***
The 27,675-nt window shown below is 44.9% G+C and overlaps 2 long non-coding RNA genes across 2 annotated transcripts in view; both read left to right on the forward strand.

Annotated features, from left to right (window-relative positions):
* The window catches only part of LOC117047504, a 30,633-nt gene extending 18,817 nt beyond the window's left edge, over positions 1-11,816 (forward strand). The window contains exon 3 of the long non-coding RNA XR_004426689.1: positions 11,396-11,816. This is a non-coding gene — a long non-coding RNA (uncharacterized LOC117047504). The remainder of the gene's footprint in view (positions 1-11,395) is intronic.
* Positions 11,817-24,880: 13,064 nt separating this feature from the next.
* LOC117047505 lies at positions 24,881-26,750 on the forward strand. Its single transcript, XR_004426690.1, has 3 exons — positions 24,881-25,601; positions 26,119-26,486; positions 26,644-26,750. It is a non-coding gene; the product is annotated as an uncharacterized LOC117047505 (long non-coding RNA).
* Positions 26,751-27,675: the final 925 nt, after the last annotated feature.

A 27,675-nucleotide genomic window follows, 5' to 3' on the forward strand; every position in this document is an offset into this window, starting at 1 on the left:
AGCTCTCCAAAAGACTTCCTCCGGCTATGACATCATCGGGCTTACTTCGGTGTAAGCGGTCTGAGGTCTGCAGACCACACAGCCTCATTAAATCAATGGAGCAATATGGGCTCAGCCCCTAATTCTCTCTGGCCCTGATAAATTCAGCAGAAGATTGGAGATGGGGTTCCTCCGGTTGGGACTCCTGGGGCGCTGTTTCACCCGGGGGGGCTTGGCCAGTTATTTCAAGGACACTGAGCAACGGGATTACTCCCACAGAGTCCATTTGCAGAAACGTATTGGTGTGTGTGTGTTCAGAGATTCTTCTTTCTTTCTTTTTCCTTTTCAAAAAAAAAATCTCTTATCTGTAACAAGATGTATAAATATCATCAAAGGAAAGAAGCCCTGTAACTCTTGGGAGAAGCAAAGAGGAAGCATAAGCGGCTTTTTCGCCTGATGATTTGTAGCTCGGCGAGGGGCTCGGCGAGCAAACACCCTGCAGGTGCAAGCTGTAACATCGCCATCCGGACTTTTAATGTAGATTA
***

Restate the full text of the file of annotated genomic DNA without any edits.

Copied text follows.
The 27,675-nt window shown below is 44.9% G+C and overlaps 2 long non-coding RNA genes across 2 annotated transcripts in view; both read left to right on the forward strand.

Annotated features, from left to right (window-relative positions):
* The window catches only part of LOC117047504, a 30,633-nt gene extending 18,817 nt beyond the window's left edge, over positions 1-11,816 (forward strand). The window contains exon 3 of the long non-coding RNA XR_004426689.1: positions 11,396-11,816. This is a non-coding gene — a long non-coding RNA (uncharacterized LOC117047504). The remainder of the gene's footprint in view (positions 1-11,395) is intronic.
* Positions 11,817-24,880: 13,064 nt separating this feature from the next.
* LOC117047505 lies at positions 24,881-26,750 on the forward strand. Its single transcript, XR_004426690.1, has 3 exons — positions 24,881-25,601; positions 26,119-26,486; positions 26,644-26,750. It is a non-coding gene; the product is annotated as an uncharacterized LOC117047505 (long non-coding RNA).
* Positions 26,751-27,675: the final 925 nt, after the last annotated feature.

A 27,675-nucleotide genomic window follows, 5' to 3' on the forward strand; every position in this document is an offset into this window, starting at 1 on the left:
AGCTCTCCAAAAGACTTCCTCCGGCTATGACATCATCGGGCTTACTTCGGTGTAAGCGGTCTGAGGTCTGCAGACCACACAGCCTCATTAAATCAATGGAGCAATATGGGCTCAGCCCCTAATTCTCTCTGGCCCTGATAAATTCAGCAGAAGATTGGAGATGGGGTTCCTCCGGTTGGGACTCCTGGGGCGCTGTTTCACCCGGGGGGGCTTGGCCAGTTATTTCAAGGACACTGAGCAACGGGATTACTCCCACAGAGTCCATTTGCAGAAACGTATTGGTGTGTGTGTGTTCAGAGATTCTTCTTTCTTTCTTTTTCCTTTTCAAAAAAAAAATCTCTTATCTGTAACAAGATGTATAAATATCATCAAAGGAAAGAAGCCCTGTAACTCTTGGGAGAAGCAAAGAGGAAGCATAAGCGGCTTTTTCGCCTGATGATTTGTAGCTCGGCGAGGGGCTCGGCGAGCAAACACCCTGCAGGTGCAAGCTGTAACATCGCCATCCGGACTTTTAATGTAGATTA